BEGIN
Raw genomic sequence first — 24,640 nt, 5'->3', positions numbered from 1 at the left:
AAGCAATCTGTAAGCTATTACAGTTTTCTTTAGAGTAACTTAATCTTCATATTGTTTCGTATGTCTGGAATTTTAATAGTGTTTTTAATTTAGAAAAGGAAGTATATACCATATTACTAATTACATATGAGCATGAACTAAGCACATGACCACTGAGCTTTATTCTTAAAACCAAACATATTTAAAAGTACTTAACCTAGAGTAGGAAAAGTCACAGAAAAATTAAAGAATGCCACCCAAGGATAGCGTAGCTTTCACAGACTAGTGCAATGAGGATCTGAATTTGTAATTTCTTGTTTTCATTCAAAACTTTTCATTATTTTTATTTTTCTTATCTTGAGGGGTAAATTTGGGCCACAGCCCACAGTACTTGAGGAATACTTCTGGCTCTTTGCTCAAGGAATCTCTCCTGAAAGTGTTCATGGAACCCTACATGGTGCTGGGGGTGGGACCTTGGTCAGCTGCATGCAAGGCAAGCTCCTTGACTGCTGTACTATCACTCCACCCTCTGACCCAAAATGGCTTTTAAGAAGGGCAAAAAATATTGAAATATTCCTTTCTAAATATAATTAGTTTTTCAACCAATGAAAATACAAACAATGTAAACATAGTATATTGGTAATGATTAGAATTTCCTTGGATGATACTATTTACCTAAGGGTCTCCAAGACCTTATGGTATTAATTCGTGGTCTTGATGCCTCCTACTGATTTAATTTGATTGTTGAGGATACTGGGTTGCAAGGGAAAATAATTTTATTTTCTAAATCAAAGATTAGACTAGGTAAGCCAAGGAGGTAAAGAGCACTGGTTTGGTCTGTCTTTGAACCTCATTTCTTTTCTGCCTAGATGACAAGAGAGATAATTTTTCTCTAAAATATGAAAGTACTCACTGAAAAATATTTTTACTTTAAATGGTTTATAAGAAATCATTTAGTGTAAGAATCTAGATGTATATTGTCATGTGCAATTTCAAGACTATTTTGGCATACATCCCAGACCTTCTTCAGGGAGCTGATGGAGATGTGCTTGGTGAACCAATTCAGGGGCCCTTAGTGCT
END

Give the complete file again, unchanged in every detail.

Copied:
Raw genomic sequence first — 24,640 nt, 5'->3', positions numbered from 1 at the left:
AAGCAATCTGTAAGCTATTACAGTTTTCTTTAGAGTAACTTAATCTTCATATTGTTTCGTATGTCTGGAATTTTAATAGTGTTTTTAATTTAGAAAAGGAAGTATATACCATATTACTAATTACATATGAGCATGAACTAAGCACATGACCACTGAGCTTTATTCTTAAAACCAAACATATTTAAAAGTACTTAACCTAGAGTAGGAAAAGTCACAGAAAAATTAAAGAATGCCACCCAAGGATAGCGTAGCTTTCACAGACTAGTGCAATGAGGATCTGAATTTGTAATTTCTTGTTTTCATTCAAAACTTTTCATTATTTTTATTTTTCTTATCTTGAGGGGTAAATTTGGGCCACAGCCCACAGTACTTGAGGAATACTTCTGGCTCTTTGCTCAAGGAATCTCTCCTGAAAGTGTTCATGGAACCCTACATGGTGCTGGGGGTGGGACCTTGGTCAGCTGCATGCAAGGCAAGCTCCTTGACTGCTGTACTATCACTCCACCCTCTGACCCAAAATGGCTTTTAAGAAGGGCAAAAAATATTGAAATATTCCTTTCTAAATATAATTAGTTTTTCAACCAATGAAAATACAAACAATGTAAACATAGTATATTGGTAATGATTAGAATTTCCTTGGATGATACTATTTACCTAAGGGTCTCCAAGACCTTATGGTATTAATTCGTGGTCTTGATGCCTCCTACTGATTTAATTTGATTGTTGAGGATACTGGGTTGCAAGGGAAAATAATTTTATTTTCTAAATCAAAGATTAGACTAGGTAAGCCAAGGAGGTAAAGAGCACTGGTTTGGTCTGTCTTTGAACCTCATTTCTTTTCTGCCTAGATGACAAGAGAGATAATTTTTCTCTAAAATATGAAAGTACTCACTGAAAAATATTTTTACTTTAAATGGTTTATAAGAAATCATTTAGTGTAAGAATCTAGATGTATATTGTCATGTGCAATTTCAAGACTATTTTGGCATACATCCCAGACCTTCTTCAGGGAGCTGATGGAGATGTGCTTGGTGAACCAATTCAGGGGCCCTTAGTGCT